Terence Donovan
[Photographer, b. 1936, Stepney, England, d. 1996, London.]

 Don’t buy a Hasselblad unless you have a tripod and an assistant. If you drop the magazine, it tends to be embarrassing, like trying to spoon up your guacamole in Acapulco. When I see a Hampstead gynaecologist on holiday festooned with a Hasselblad and lenses and no tripod, I know he is a photographer wanker. 

Robert Frank
[Photographer and filmmaker, b. 1924, Zürich, Switzerland, lives in Mabou, Cape Breton, Nova Scotia, Canada, and New York.]

 [Taking photographs is] almost embarrassing, everyone does it, after all. And everyone has the pictures in their head already anyway, all more or less the same. (2002) 

William Klein
[Photographer, b. 1928, New York, lives in Paris.]

 I have always loved the amateur side of photography, automatic photographs, accidental photographs with uncentered compositions, heads cut off, whatever. I incite people to make their self-portraits. I see myself as their walking photo booth. 

Hiroshi Sugimoto
[Photographer, b. 1948, Tokyo, lives in New York.]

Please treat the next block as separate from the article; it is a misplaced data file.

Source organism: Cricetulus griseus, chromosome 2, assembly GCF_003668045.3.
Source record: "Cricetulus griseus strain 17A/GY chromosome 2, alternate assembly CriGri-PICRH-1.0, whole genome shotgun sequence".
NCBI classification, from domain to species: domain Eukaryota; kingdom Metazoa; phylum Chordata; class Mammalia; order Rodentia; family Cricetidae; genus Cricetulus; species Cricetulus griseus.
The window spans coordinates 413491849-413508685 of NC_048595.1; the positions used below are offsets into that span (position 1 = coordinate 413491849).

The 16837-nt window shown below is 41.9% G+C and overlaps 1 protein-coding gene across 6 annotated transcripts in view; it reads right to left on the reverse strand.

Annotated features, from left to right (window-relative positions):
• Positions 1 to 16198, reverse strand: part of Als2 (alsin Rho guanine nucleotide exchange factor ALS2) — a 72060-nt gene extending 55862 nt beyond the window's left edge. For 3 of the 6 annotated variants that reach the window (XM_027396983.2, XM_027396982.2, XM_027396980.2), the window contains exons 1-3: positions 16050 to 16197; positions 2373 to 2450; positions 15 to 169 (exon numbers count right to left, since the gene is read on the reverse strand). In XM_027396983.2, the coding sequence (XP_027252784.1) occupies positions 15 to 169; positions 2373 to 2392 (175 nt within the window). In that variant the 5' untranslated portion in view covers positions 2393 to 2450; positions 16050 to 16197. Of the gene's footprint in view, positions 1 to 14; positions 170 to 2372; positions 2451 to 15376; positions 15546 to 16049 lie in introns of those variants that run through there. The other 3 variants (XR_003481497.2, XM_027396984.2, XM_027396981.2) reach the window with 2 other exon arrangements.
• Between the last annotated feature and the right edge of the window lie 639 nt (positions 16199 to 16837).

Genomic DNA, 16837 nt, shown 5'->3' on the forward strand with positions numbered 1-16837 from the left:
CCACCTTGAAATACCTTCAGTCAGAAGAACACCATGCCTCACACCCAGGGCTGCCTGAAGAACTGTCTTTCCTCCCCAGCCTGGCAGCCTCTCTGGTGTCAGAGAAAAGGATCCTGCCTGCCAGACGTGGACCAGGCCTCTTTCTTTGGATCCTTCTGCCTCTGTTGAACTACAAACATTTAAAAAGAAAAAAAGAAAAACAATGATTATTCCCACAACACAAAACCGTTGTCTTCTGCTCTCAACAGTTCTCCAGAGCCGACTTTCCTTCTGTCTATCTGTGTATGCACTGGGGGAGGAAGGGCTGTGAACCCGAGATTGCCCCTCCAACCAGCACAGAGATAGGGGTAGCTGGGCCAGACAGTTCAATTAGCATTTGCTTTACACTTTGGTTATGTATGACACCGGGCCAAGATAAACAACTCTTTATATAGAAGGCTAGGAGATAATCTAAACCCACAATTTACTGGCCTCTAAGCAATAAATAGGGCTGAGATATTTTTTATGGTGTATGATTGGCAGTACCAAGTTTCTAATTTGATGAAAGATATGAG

I didn’t want to be criticized for taking low-quality photographs, so I tried to reach the best, highest quality of photography and then to combine this with a conceptual art practice. But thinking back, that was the wrong decision [laughs]. Developing a low-quality aesthetic is a sign of serious fine art—I still see this. 

Charlotte Cotton
[Curator and author, b. 1981, Cotswolds, England, lives in London.]

 We are not only a civilization of amateur photographers; we are amateur curators, editors, and publishers. 

Chuck Close
[Artist, b. 1940, Monroe, Washington, lives in New York.]

 I always say that inspiration is for amateurs; the rest of us just show up and get to work. 

Susan Sontag
[Writer, theorist, and critic, b. 1933, New York, d. 2004, New York.]

 An unassuming functional snapshot may be as visually interesting, as eloquent, as beautiful as the most acclaimed fine-art photographs. 
 Photography is the only major art in which professional training and years of experience do not confer an insuperable advantage over the untrained and inexperienced—this for many reasons, among them the large role that chance (or luck) plays in the taking of pictures, and the bias toward the spontaneous, the rough, the imperfect. 
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